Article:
An englacial image and water pathways of the Fourcade glacier on King George Island, Antarctic Peninsula, inferred from ground-penetrating radar
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- An englacial image and water pathways of the Fourcade glacier on King George Island, Antarctic Peninsula, inferred from ground-penetrating radar
- Other Titles
- 지표투과레이다를 이용한 남극 킹조지섬 포케이드빙하의 내부 구조
- Lee, Joohan
Jin, Young Keun
Kim, Ki Young
Hong, Jong Kuk
- Fourcade glacier; GPr; migration velocity analysis; scattering noise; water content
- Issue Date
- Science China Press and Springer-Verlag Berlin Heidelberg
- Lee, Joohan, et al. 2010. "An englacial image and water pathways of the Fourcade glacier on King George Island, Antarctic Peninsula, inferred from ground-penetrating radar". Science China Earth Sciences, 53(6): 892-900.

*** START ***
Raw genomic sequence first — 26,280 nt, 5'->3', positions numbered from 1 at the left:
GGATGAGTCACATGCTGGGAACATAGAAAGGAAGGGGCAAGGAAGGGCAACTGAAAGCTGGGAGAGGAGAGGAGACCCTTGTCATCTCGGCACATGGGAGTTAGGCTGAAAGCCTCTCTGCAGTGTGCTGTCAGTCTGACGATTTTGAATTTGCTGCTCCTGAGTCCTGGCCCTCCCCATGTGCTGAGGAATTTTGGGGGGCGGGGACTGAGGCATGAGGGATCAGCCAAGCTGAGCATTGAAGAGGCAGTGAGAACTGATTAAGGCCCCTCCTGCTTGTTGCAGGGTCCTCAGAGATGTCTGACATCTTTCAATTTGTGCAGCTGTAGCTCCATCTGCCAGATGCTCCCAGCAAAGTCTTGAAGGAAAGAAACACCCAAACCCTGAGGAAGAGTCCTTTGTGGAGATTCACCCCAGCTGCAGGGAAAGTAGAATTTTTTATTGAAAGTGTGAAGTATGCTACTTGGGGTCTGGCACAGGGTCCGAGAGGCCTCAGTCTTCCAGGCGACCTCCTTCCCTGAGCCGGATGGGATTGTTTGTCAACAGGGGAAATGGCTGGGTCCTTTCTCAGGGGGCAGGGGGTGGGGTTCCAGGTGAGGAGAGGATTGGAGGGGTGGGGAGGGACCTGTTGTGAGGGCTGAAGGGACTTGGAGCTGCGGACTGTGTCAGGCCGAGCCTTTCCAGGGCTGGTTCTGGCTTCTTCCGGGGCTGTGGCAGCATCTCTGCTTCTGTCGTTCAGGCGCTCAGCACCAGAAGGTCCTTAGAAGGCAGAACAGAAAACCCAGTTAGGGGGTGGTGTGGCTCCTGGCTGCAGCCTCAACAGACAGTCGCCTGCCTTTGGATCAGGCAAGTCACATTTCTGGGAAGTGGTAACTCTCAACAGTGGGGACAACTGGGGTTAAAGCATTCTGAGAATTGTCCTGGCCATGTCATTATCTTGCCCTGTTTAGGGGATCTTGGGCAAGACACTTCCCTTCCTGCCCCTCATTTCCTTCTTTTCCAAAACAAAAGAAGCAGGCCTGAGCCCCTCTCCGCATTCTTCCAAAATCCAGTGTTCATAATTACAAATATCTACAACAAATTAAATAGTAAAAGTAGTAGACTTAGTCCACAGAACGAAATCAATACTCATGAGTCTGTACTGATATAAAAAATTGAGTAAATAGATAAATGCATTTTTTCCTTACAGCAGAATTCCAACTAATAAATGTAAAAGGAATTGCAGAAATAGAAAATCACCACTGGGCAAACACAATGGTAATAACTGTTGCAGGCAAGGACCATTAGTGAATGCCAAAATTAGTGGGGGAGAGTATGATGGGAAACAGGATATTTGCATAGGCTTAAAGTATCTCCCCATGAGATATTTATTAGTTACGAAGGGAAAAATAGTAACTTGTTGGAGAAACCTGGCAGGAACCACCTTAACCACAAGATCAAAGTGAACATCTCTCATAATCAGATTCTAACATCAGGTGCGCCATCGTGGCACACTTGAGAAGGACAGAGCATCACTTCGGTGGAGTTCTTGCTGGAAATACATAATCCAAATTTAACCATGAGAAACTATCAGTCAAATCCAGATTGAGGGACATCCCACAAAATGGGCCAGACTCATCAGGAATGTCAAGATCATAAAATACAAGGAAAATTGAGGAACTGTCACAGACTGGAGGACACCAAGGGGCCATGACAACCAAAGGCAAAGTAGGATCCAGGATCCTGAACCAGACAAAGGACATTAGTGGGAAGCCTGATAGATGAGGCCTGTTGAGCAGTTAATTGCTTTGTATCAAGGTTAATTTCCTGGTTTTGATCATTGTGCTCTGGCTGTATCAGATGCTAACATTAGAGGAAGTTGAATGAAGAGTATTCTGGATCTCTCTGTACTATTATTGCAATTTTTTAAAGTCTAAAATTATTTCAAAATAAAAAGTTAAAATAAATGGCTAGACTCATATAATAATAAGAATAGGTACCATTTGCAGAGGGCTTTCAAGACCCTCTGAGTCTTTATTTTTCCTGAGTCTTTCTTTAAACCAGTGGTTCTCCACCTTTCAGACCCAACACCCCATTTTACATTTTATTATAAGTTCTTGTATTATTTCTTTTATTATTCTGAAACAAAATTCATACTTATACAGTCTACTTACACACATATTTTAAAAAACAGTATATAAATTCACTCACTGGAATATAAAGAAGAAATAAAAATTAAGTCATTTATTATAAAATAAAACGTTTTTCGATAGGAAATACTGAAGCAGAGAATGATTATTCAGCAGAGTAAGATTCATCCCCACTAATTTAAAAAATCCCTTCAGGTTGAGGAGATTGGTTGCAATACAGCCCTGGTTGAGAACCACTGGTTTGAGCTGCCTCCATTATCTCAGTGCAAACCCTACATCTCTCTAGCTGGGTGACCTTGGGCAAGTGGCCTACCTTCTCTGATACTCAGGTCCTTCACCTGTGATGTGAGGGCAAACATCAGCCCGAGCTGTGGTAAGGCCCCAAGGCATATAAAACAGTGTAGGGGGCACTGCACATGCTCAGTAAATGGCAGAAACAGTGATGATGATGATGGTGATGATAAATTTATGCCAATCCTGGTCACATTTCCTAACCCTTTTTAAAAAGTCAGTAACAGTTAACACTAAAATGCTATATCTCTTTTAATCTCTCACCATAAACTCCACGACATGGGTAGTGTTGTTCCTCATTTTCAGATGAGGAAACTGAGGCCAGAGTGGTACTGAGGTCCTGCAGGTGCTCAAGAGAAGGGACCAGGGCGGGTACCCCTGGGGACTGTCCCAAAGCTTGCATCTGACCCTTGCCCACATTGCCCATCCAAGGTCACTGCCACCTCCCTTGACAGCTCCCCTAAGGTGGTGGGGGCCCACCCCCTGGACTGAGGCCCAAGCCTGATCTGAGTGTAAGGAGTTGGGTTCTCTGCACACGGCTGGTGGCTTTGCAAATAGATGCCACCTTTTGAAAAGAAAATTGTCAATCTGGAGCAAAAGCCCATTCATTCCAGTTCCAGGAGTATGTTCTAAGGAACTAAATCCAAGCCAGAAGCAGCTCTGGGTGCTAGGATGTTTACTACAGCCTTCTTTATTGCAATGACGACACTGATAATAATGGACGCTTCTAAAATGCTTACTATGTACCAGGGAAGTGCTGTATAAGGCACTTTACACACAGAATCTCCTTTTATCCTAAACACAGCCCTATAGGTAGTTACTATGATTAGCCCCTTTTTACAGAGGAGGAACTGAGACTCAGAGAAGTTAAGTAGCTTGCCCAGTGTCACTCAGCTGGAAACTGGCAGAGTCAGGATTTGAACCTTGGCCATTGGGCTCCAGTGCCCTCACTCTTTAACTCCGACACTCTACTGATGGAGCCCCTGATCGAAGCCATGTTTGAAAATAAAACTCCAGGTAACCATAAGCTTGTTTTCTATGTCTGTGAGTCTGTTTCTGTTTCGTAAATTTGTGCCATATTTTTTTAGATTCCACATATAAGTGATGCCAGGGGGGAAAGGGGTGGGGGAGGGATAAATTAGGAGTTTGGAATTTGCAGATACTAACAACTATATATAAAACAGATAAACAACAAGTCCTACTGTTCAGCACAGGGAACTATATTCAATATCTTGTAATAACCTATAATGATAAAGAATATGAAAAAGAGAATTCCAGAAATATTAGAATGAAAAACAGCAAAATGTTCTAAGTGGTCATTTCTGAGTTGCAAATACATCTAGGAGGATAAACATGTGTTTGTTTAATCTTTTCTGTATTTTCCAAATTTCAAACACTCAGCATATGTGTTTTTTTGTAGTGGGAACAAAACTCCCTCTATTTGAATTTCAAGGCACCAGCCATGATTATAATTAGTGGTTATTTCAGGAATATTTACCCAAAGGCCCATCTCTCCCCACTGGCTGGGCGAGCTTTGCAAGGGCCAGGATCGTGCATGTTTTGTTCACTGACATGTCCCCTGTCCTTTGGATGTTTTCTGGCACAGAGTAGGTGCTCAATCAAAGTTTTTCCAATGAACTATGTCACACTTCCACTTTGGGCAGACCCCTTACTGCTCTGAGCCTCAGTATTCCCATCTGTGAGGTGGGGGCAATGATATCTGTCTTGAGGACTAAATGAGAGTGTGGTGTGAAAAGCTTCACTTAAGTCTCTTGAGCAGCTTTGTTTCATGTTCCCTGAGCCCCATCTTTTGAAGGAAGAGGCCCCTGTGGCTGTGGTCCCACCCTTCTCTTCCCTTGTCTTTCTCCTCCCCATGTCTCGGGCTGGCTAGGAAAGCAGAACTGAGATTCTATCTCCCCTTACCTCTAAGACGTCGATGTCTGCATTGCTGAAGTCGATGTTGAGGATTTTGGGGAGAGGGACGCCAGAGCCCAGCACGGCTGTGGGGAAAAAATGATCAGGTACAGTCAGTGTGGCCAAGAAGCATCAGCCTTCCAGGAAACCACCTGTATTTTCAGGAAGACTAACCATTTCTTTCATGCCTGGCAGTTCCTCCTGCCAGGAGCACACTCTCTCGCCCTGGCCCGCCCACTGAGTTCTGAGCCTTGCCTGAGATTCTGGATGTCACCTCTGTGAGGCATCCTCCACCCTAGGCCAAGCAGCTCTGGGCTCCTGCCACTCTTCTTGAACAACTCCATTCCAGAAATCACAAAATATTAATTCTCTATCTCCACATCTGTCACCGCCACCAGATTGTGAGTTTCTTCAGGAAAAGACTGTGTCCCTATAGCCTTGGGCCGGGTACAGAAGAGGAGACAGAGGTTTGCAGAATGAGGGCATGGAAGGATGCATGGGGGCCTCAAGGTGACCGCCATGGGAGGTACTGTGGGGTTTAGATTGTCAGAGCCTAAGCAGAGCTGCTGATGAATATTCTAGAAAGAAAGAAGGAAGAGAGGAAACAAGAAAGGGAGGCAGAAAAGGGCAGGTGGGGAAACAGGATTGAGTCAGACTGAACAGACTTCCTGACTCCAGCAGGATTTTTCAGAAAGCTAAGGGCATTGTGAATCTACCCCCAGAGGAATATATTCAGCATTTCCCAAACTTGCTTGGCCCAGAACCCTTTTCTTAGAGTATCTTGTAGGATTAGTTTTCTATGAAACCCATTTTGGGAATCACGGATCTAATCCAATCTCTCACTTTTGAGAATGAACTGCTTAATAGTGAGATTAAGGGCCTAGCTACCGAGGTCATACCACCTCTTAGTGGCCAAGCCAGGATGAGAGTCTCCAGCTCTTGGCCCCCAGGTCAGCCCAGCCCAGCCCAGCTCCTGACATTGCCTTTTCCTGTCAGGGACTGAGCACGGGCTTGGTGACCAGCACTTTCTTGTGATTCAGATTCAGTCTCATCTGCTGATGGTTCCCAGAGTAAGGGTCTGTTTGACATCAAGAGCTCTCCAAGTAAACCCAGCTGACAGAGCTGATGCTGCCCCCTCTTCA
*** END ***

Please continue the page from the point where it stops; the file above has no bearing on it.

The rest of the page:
- The distribution of small fractures and water content of the Fourcade glacier on King George Island, Antarctica, was investi- gated in November 2006 and December 2007 by two ground-based (470- and 490-m-long profiles) and one helicopter-borne (470-m-long profile) ground-penetrating radar (GPR) surveys using 50-, 100-, and 500-MHz antennas. Radar images in the pre-migrated GPR sections are characterized by a smooth ice surface and irregular bed topography, numerous diffraction hy- perbolas in the ice and at the glacier bed, strong scattering noise, and near-surface folded layers. Scattering noise above a mound in the center of the profiles is associated with an area of dense fractures extending down from the ice surface that has relatively low reflection strength. Near the northeast ends of the profiles where few englacial fractures occur, scattering noise may result from the presence of warmer ice. A water-filled conduit and an air-filled cavity are interpreted as the source of two distinct hyperbolas in sub-glacial valleys based on the polarity of the reflections. Through migration velocity analysis on 106 hyperbolas, radar velocities were obtained for the 100-MHz ground-based profile. Using the velocities and Paren’s mixture formula, we calculated the water content of the ice to have been in the range of 0.00？0.09. High water content occurs near the glacier margin, in sub-glacial valleys, and in zones of scattering noise.
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